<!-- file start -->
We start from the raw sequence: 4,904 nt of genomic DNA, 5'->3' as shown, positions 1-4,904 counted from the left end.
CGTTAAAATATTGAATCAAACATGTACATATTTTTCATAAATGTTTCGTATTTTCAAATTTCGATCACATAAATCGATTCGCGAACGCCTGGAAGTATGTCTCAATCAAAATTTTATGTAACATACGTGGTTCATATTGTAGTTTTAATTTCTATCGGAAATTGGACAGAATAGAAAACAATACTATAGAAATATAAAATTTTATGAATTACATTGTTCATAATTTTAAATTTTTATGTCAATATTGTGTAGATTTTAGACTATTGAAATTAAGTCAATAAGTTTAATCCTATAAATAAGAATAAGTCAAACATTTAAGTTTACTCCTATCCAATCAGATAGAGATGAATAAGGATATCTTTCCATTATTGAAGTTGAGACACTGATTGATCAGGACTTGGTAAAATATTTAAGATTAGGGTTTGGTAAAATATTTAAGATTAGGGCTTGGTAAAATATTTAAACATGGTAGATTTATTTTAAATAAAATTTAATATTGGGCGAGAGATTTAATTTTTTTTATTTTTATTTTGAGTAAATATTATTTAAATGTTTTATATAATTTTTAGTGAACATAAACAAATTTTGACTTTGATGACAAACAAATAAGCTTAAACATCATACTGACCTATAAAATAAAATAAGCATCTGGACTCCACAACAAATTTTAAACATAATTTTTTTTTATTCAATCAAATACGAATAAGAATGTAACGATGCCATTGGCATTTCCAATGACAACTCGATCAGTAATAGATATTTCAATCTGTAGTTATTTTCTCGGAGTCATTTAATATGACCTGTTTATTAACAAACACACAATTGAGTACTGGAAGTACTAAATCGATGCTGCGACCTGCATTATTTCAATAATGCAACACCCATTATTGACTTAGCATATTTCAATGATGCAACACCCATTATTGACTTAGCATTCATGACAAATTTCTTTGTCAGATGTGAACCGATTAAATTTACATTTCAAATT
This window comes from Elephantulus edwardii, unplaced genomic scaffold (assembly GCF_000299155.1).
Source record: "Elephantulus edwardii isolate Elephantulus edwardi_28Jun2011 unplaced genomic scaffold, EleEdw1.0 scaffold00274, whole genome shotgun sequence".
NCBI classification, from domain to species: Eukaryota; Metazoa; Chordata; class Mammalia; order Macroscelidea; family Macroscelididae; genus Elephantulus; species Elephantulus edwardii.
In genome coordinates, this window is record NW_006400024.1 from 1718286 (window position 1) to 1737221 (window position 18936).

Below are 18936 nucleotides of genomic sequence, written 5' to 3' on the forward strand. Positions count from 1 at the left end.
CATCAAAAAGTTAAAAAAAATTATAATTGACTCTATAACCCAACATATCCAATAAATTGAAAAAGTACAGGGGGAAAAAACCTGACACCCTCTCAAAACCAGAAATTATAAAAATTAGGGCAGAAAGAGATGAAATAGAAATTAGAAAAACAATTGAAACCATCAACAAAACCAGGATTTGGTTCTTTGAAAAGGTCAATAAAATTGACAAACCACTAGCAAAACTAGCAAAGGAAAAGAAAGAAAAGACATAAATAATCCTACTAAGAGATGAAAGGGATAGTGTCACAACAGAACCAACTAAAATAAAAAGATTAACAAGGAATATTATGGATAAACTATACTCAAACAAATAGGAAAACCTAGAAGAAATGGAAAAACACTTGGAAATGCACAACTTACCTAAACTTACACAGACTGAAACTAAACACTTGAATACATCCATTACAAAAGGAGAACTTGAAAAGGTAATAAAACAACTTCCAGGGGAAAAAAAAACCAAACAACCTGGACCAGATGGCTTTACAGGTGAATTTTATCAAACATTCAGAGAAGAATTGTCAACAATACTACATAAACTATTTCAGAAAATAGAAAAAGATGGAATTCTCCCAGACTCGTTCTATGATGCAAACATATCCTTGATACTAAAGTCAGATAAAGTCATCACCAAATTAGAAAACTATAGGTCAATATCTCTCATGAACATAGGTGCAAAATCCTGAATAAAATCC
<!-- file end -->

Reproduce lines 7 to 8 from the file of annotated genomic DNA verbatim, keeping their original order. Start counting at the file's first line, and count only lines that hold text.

Below are 18936 nucleotides of genomic sequence, written 5' to 3' on the forward strand. Positions count from 1 at the left end.
CATCAAAAAGTTAAAAAAAATTATAATTGACTCTATAACCCAACATATCCAATAAATTGAAAAAGTACAGGGGGAAAAAACCTGACACCCTCTCAAAACCAGAAATTATAAAAATTAGGGCAGAAAGAGATGAAATAGAAATTAGAAAAACAATTGAAACCATCAACAAAACCAGGATTTGGTTCTTTGAAAAGGTCAATAAAATTGACAAACCACTAGCAAAACTAGCAAAGGAAAAGAAAGAAAAGACATAAATAATCCTACTAAGAGATGAAAGGGATAGTGTCACAACAGAACCAACTAAAATAAAAAGATTAACAAGGAATATTATGGATAAACTATACTCAAACAAATAGGAAAACCTAGAAGAAATGGAAAAACACTTGGAAATGCACAACTTACCTAAACTTACACAGACTGAAACTAAACACTTGAATACATCCATTACAAAAGGAGAACTTGAAAAGGTAATAAAACAACTTCCAGGGGAAAAAAAAACCAAACAACCTGGACCAGATGGCTTTACAGGTGAATTTTATCAAACATTCAGAGAAGAATTGTCAACAATACTACATAAACTATTTCAGAAAATAGAAAAAGATGGAATTCTCCCAGACTCGTTCTATGATGCAAACATATCCTTGATACTAAAGTCAGATAAAGTCATCACCAAATTAGAAAACTATAGGTCAATATCTCTCATGAACATAGGTGCAAAATCCTGAATAAAATCC